Clinical trial of the Chinese vaccine CORONAVAC

Evidence from randomized controlled trials has been essential to showing that COVID-19 vaccines work.Credit: Aloisio Mauricio/Fotoarena/ZUMA Press

The past year was a turbulent one for Archie Cochrane, despite his having been dead for more than 30 years. A Scottish doctor and seminal figure in the history of medicine, Cochrane questioned the standard way doctors decide how to treat disease — which was based largely on their opinion. Fifty years ago, Cochrane proposed that decisions should instead be based on rigorous evidence1 — particularly randomized controlled trials — and he later challenged medics to build useful summaries of such studies.

Billions of people alive today have probably benefited from these ideas. Cochrane and other pioneers inspired a movement called evidence-based medicine, in which research-based evidence informs doctors and patients in decisions about care. In 1993, an international network known as the Cochrane Collaboration (now called just Cochrane) was founded; this group and others have assembled a vast library of systematic reviews in medicine and other disciplines, providing a foundation of evidence that has helped to save many lives.

But the COVID-19 pandemic has been one of the biggest tests yet of evidence-based medicine — and has shown that the current system falls short in a fast-moving global emergency. There have, of course, been huge wins. Randomized controlled trials have been crucial to testing the safety and efficacy of drugs, as well as the vaccines that will bring the pandemic to an end. But as a Feature in Nature reports, the pandemic also resulted in many wasteful clinical trials that were too small to produce useful results — and an accompanying wave of systematic reviews, many of them of low quality, repetitive and quickly out of date.

Time for change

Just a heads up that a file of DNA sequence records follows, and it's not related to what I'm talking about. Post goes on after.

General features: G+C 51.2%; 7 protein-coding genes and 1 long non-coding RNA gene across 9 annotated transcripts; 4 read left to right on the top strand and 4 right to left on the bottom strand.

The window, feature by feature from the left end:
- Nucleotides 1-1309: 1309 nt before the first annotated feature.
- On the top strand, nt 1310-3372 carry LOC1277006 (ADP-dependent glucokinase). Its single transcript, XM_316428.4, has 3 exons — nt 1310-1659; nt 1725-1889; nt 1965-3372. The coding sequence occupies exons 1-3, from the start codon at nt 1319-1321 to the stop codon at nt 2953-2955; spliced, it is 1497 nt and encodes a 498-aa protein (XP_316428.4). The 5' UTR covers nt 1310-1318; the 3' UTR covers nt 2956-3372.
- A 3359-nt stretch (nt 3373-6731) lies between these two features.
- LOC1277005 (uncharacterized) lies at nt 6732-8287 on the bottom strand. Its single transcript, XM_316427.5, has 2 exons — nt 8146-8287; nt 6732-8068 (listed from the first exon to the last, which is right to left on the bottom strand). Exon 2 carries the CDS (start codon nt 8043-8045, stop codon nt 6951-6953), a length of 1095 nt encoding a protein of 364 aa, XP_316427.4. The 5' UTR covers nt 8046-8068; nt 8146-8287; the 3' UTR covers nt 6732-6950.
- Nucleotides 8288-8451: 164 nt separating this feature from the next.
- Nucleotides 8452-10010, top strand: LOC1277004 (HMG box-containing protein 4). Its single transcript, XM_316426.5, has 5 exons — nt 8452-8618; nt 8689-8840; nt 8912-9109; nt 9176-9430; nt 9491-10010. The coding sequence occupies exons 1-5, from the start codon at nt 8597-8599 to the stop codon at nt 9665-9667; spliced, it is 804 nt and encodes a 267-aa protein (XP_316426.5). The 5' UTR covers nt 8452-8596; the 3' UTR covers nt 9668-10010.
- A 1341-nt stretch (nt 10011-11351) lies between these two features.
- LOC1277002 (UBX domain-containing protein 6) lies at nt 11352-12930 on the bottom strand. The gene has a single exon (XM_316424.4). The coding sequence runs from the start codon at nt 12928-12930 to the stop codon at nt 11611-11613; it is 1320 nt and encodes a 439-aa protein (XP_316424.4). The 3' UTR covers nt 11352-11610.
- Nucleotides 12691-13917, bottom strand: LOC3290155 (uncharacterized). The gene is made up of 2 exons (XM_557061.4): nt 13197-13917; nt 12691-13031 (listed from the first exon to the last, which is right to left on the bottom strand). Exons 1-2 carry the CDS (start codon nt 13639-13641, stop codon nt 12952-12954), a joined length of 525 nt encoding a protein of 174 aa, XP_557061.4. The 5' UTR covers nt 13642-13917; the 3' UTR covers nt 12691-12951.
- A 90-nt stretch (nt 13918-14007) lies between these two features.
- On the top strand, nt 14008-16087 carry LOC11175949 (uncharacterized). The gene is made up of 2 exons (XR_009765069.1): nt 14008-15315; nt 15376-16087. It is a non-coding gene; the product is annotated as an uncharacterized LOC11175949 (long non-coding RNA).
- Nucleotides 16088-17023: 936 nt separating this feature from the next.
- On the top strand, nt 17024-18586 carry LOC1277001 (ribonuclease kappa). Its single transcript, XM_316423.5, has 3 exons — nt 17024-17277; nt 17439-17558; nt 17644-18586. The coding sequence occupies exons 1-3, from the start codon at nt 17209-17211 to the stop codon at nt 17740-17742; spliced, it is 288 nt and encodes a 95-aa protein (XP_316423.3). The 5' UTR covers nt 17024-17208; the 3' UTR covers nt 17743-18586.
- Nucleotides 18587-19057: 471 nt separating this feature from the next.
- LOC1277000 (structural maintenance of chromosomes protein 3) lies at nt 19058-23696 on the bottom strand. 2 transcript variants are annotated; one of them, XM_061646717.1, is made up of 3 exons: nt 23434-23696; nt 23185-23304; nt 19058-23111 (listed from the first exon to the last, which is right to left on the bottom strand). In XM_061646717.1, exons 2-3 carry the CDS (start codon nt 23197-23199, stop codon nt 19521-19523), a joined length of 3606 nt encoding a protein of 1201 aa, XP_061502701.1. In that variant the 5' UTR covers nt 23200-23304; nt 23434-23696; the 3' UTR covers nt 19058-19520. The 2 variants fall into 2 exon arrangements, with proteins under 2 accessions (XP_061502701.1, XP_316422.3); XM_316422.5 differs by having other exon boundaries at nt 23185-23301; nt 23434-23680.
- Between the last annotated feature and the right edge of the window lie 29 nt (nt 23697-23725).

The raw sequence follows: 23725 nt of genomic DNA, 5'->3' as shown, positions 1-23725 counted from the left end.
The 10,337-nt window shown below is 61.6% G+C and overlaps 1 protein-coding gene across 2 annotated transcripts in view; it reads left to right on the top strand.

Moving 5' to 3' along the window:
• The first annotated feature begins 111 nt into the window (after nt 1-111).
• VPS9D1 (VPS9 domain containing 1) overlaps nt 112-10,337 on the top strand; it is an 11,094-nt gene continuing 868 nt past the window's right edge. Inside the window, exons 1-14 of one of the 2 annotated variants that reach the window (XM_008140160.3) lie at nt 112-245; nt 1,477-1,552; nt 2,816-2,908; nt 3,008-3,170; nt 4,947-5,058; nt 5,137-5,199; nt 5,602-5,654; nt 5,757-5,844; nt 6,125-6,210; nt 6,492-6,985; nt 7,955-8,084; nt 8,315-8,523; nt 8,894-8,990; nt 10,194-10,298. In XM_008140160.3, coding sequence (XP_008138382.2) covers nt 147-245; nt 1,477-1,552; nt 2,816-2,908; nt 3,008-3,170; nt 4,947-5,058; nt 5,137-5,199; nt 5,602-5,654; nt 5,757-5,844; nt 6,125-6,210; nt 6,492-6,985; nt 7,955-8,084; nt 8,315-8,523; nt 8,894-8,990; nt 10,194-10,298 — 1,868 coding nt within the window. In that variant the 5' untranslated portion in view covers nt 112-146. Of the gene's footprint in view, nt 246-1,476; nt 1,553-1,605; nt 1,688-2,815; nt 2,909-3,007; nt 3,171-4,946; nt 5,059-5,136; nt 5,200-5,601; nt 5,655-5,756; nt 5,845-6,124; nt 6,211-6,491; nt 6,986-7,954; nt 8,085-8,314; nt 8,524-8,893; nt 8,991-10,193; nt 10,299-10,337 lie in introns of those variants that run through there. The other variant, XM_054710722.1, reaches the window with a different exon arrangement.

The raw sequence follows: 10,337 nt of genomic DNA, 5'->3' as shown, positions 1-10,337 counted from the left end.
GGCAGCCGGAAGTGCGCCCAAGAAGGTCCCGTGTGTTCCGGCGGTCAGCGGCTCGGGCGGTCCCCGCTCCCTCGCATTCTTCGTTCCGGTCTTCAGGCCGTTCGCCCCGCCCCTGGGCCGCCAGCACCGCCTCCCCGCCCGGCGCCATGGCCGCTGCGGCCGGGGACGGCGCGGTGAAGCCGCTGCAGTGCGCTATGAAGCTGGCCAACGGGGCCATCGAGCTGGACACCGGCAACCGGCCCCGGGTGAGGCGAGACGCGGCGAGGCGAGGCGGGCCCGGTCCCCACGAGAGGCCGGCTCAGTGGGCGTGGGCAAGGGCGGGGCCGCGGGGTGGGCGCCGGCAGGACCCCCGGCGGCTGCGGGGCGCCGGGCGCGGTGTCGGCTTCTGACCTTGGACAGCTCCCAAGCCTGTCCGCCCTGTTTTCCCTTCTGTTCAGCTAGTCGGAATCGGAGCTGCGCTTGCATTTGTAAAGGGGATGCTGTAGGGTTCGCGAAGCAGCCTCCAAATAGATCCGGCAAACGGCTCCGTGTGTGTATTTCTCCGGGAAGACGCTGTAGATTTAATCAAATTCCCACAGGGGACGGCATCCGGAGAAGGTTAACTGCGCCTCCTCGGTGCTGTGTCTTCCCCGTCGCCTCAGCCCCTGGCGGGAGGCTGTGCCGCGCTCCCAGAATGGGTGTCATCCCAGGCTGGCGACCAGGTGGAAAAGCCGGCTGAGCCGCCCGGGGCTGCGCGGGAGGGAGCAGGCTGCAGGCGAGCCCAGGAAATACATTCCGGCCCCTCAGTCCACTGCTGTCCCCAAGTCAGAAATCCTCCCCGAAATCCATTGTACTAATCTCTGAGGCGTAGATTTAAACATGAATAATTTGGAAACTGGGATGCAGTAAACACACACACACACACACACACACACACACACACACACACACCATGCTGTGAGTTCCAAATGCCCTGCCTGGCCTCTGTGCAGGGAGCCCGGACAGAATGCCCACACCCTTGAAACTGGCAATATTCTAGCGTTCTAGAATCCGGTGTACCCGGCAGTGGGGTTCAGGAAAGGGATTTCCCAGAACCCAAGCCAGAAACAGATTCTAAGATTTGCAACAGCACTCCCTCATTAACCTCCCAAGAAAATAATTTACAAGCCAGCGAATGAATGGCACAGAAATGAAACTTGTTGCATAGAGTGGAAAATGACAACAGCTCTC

It’s important that researchers, doctors and global leaders assess what worked, what didn’t and why, and make recommendations for change. They must fix the evidence pipeline so that it is stronger and better able to supply timely, high-quality evidence — not just for the next pandemic, but for everyday health emergencies, from malaria to heart disease.

A prime opportunity will arrive in October, at a meeting of global-health leaders organized by Cochrane and the World Health Organization (WHO), as well as other members of a group called COVID-END (COVID-19 Evidence Network to support Decision-making). The heads of COVID-END are also planning to convene a global commission of thought leaders to assess how best to supply evidence to address social challenges, such as climate change and inequality, that go well beyond health. This group has a unique opportunity to refine, re-imagine and re-engineer processes for the generation, supply and use of research-based evidence and so ensure that our future world is one better informed by rationality and fact.

In a systematic review, researchers typically define a question. Does keyhole surgery help knee pain in middle-aged people? Does hydroxychloroquine prevent COVID-19 deaths? They then search for and collate all the relevant, high-quality studies that can help to answer the question, and analyse the pooled results. A systematic review should make sense of the balance of evidence when individual studies conflict.